Government bows to pressure on young carers' rights

By Neil Puffett

| 13 June 2013

Young carers are to get new rights after the government accepted calls for an amendment to the Children and Families Bill.

An estimated 700,000 young carers look after parents or siblings. Picture: Neville Chadwick

The change will give young carers a legal entitlement to assessment and support so that they have the same right to help from local authorities as adult carers.

Children's minister Edward Timpson committed to introducing the new rights during a House of Commons debate on the Children and Families Bill on Tuesday.

It is estimated that the change will benefit 70,000 young carers who look after their parents or siblings.

The National Young Carers' Coalition, which has been campaigning for the change with the Children's Society, welcomed the announcement.

The coalition's chair Dr Moira Fraser said: “We are very pleased that the children’s minister has chosen to listen to the concerns of the sector and revisit the provision for young carers in law.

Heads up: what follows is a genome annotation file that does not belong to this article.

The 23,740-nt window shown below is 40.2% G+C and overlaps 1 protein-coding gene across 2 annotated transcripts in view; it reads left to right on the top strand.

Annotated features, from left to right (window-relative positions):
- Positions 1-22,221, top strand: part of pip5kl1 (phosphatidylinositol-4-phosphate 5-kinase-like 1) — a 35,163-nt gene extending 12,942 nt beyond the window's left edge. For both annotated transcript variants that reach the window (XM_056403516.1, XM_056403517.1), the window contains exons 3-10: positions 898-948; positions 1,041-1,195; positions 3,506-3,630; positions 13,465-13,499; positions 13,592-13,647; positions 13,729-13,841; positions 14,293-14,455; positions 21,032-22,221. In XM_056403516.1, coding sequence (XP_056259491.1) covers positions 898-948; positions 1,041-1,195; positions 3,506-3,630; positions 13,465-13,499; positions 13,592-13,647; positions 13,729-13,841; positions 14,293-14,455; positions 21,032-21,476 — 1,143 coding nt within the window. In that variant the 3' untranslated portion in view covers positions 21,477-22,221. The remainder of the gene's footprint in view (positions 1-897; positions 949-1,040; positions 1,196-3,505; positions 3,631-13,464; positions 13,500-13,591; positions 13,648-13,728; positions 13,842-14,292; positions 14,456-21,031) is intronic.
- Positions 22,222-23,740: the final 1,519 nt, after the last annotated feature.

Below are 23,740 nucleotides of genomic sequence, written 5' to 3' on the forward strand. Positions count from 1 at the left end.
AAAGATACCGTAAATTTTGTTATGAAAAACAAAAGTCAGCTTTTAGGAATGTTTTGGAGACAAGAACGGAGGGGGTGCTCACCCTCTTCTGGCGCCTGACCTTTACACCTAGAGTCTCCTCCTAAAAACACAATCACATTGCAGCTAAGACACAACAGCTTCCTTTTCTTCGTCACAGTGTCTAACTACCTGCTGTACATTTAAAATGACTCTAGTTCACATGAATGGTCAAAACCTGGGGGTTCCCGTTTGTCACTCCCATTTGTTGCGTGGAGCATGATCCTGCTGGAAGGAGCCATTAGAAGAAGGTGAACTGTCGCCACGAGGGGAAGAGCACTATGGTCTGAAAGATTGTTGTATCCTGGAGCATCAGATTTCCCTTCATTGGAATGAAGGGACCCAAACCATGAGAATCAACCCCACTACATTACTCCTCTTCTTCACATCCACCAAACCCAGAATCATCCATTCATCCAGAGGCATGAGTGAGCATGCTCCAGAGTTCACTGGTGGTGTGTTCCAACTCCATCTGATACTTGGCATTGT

“We particularly welcome the fact that the minister has stated that he believes that taking a whole-family approach will be the key to ensuring that young carers are protected and that he and the care minister will look at how children’s legislation works with adult legislation to achieve this.

“It is vital that young carers are identified, assessed and supported as early as possible to prevent them from having to take on inappropriate levels of caring that so often have a negative impact on their wellbeing."

Liberal Democrat MP and former care minister Paul Burstow, who also backed the campaign for the reform, said: “Hundreds of thousands of young carers currently do amazing work looking after and supporting their loved ones, but in far too many cases they are struggling to meet too many care needs – at the expense of their school work, their social lives, and even their own health."

He added that it is now vital that amendments be made to the draft Care and Support Bill to ensure adults get sufficient care to relieve pressure on young carers.

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